Reince Priebus, chairman of the Republican National Committee, said that the fight for control of the Senate was among the highest priorities for the party, and that while activists were eager to reclaim the White House, the Senate provided an easier path to changing the direction of Washington.
"The fact that Democrats are running for the hills is making it easier for us to win back the Senate and take full control of the legislative agenda," Priebus said in an interview.
Democrats say the struggle for the Senate is more than a numbers game. Acknowledging that the landscape looked grim in the days after the midterm elections, they say the outlook has improved, partly because House Republicans have pursued a conservative agenda that has allowed voters a good look at the policies Republicans would enact if they controlled both chambers on Capitol Hill.
"It is changing, and it is changing for the better," said Sen. Patty Murray of Washington, chairwoman of the Democratic Senatorial Campaign Committee. "The senators running on our side aren't sitting back. They are raising money, they are being aggressive, they believe in what they are fighting for and they know their states."
Eyeing Republican-held seats in Indiana, Massachusetts, Nevada and elsewhere, Democrats also say they intend to make Senate gains of their own, making it more difficult for Republicans to execute their takeover plans.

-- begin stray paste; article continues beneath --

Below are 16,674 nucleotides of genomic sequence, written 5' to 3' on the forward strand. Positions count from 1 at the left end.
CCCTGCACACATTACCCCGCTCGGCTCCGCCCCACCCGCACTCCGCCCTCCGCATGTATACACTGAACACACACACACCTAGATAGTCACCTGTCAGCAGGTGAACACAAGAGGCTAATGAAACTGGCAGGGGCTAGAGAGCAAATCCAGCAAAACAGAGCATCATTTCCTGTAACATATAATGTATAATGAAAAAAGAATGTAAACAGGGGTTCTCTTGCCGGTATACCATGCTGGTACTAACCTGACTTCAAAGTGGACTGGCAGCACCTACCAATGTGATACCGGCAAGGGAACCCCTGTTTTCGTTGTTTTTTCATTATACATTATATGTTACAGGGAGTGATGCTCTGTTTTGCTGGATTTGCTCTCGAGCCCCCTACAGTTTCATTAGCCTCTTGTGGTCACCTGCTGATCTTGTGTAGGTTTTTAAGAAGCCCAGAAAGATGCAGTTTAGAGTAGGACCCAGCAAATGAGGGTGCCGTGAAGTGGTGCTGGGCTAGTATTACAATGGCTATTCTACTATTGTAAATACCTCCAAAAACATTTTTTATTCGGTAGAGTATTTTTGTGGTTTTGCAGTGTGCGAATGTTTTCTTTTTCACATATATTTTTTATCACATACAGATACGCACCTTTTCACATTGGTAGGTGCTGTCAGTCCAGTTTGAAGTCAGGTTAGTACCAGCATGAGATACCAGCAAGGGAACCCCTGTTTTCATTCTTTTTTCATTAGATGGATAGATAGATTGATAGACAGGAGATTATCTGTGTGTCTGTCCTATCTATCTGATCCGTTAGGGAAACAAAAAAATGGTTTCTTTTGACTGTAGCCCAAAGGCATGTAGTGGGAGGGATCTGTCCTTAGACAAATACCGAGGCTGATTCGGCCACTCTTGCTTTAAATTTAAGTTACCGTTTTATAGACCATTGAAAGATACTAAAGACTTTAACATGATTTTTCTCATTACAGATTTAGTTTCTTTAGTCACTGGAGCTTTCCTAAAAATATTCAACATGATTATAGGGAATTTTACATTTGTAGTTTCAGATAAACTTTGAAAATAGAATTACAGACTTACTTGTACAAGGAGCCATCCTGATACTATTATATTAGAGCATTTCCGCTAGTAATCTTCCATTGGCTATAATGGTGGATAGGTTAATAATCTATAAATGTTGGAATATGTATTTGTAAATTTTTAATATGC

Democrats are also counting on an assertive and sophisticated turnout operation by the Obama campaign to substantially reshape the electorate from the one that favored Republicans in 2010.
Both sides essentially put North Dakota in the Republican camp with Sen. Kent Conrad, a Democrat, not seeking re-election, but their views of the Senate landscape diverge sharply from there.
Republicans say they see strong chances of victory in Montana over Tester and in Nebraska, where Sen. Ben Nelson, a Democrat and a former governor, has trailed potential Republican rivals in polls.
"That leaves us 20 more seats to pick up one to get into the majority," Cornyn said.
But Democrats say Republicans are seriously underestimating Nelson and Tester and are overlooking the prospect that Democrats could win Republican seats.
Democrats say that if Sen. Richard G. Lugar of Indiana loses to a conservative challenger in the Republican primary, their candidate, Rep. Joe Donnelly, would have a strong chance running as a moderate. A similar situation could play out in Maine, they say, where Sen. Olympia J. Snowe, a moderate Republican, faces a potential Tea Party challenge. They also have high hopes in heavily Democratic Massachusetts against Brown.
"If you look race by race in each state, I think we are in much better shape than you would have ever imagined," said Sen. Charles E. Schumer of New York, the No. 3 Senate Democrat, who oversaw the campaign operation in 2006 and 2008.
Schumer and others expect Republicans to get tangled up in the sort of messy primaries that cost them in the 2010 Senate races. And they say Republicans have so far failed to recruit top candidates in states that would seem to offer opportunities, like Michigan, Ohio and Pennsylvania.
"They are struggling," said Sen. Sherrod Brown, an Ohio Democrat who is up for re-election next year. "That speaks volumes. If you would have asked right after the election, November or December, I think you would have seen people lining up for those races."